Corinne Miller’s Mission to Fight for Survivors

Gabriela Carpio , Staff Writer

Corinne Miller is a sophomore who is a survivor of Leukemia. She was diagnosed with Acute Lymphoblastic Leukemia just two days before her second birthday. During Miller’s 2 and a half years of treatment, she had over 1,347 chemo treatments, 26 spinal taps, and over 120 doctor visits. With all the appointments and treatments, Miller spent months away from her family  members and friends. At the age of 4, Miller was finished with her treatments.

“I remember being taken away from my mom to go into surgery and not understanding what was happening. I remember being terrified of the nurses because they would hold me down to stick a needle in each of my arms to give me treatments,” said Miller.

As a survivor, Miller makes impacts by speaking at events and motivating the people around her. Being a part of fundraisers and donations for cancer is very dear to her, since she understands and knows what it is like to go through it.

To this day, Miller’s cancer journey is still not over. The majority of chemotherapies given to Miller were approved by the FDA over 50 years ago. Because of this, Miller is at risk for secondary cancers, heart issues and infertility.

“I have a 60 percent chance of getting secondary cancers, more health problems, and much more. Children deserve better,” said Miller.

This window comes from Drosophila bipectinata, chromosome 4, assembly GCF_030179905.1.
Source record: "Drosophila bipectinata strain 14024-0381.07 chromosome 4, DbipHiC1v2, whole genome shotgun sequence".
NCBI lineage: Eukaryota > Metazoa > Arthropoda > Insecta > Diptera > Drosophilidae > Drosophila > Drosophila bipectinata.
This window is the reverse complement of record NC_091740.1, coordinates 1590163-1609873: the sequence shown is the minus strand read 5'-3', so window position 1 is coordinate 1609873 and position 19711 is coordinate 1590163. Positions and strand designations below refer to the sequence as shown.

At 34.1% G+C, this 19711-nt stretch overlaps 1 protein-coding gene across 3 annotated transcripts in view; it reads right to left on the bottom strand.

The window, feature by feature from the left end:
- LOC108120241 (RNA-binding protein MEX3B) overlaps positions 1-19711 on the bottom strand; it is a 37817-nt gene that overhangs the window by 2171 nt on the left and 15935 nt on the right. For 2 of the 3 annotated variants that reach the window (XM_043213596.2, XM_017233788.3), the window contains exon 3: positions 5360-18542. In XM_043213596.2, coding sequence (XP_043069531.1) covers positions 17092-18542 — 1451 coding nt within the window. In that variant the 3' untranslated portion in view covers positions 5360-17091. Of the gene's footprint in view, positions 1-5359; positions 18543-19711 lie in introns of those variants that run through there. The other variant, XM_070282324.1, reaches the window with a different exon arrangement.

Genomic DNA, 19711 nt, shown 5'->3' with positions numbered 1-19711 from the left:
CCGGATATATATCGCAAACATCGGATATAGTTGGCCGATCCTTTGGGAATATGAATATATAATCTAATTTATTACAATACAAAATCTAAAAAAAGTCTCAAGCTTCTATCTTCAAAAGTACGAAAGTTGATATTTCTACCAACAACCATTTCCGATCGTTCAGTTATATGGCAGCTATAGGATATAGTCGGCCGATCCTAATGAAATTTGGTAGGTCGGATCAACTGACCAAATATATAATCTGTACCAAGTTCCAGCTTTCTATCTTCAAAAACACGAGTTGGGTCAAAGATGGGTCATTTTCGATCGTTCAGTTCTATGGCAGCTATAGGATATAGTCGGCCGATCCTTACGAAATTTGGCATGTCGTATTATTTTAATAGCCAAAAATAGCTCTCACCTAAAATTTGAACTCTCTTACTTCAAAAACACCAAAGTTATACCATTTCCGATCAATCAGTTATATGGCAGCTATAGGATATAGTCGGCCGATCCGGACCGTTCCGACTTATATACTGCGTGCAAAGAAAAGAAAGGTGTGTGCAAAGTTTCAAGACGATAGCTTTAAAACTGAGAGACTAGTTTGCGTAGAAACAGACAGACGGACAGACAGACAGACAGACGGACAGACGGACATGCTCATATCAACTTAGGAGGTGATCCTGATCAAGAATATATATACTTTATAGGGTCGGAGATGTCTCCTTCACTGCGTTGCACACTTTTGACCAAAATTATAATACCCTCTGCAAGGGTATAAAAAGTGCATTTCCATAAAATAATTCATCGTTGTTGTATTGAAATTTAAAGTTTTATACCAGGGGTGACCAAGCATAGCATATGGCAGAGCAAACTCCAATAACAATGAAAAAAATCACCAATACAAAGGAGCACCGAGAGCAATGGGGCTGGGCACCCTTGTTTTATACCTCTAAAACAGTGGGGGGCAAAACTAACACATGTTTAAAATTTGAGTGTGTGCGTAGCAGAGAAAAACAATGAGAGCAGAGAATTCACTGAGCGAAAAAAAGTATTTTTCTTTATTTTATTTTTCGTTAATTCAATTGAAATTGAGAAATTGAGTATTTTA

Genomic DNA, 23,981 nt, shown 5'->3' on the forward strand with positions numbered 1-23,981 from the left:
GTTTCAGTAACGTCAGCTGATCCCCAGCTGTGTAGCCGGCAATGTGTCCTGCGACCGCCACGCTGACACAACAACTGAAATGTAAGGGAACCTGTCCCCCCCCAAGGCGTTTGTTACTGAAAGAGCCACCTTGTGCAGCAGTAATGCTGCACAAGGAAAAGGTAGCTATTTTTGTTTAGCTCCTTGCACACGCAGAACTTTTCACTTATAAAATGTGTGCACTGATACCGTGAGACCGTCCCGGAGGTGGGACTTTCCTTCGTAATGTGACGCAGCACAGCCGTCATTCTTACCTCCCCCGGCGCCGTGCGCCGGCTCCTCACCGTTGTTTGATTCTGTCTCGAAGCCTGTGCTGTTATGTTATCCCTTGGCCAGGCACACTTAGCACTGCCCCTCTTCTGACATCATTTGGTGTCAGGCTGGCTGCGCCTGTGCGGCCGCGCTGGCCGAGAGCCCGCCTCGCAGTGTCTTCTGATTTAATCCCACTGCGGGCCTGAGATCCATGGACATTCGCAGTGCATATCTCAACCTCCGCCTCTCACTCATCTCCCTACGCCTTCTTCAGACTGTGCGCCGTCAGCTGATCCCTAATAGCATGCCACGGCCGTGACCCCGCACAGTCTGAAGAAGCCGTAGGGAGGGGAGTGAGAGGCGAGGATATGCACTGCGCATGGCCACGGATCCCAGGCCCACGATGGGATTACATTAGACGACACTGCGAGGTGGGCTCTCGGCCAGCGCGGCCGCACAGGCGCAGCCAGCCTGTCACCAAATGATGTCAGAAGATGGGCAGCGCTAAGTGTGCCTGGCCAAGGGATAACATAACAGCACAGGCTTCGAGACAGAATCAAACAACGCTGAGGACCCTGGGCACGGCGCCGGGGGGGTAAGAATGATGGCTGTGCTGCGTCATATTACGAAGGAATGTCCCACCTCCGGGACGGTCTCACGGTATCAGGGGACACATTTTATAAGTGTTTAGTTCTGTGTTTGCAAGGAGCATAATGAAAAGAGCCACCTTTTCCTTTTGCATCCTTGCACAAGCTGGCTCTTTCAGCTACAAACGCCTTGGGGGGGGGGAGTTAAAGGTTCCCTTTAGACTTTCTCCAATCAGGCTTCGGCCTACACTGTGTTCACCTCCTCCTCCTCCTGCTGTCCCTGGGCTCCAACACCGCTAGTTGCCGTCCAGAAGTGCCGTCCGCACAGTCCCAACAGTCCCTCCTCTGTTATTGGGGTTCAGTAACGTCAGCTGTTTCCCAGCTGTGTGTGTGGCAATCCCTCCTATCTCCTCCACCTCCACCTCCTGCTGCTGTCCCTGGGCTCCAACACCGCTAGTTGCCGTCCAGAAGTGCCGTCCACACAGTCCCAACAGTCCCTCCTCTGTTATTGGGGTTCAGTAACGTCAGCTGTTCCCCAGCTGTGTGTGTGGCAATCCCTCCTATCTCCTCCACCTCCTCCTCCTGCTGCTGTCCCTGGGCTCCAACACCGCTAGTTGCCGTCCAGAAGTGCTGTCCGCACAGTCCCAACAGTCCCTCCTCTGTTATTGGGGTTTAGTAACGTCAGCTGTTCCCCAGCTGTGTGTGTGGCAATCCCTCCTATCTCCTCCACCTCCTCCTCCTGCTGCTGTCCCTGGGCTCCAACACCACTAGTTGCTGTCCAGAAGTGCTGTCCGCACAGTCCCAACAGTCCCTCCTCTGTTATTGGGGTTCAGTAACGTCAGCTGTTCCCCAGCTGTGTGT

Student of the Year is a campaign where they allow high school students to lead a team to raise funds for the Leukemia and Lymphoma Society. Miller’s team is called Cancer CUREsaders and they create funds to fight for more survivors, like Miller. The campaign began on Jan. 13 and is still open for donations until March 5.

“I want better treatments for all cancer patients, but mostly for pediatric patients because they only get 4 percent of all medicine and research funding, while adults get 96 percent. Medicines given to children today were approved in the 1960’s and are so dangerous that they are the reason that most children die, not because of the actual cancer,” said Miller.

The treatments given to children was approved long ago and leaves an effect on patients as they grow up and leaves them with issues which could affect them for life. Corrine’s goal is to help patients become survivors, like her, and with the money that is donated, to be used for finding new treatments.

“80 percent of childhood cancer survivors develop one or more chronic health conditions as a result of their treatment. My campaign provides an opportunity for doctors, researchers, and scientists to find safer, less toxic, and more effective treatments for children,” said Miller.

If you are able to donate, please do so by clicking this link. Know that even a dollar helps to kind a cure and help Miller reach her goal. The campaign ends on the 5th of March.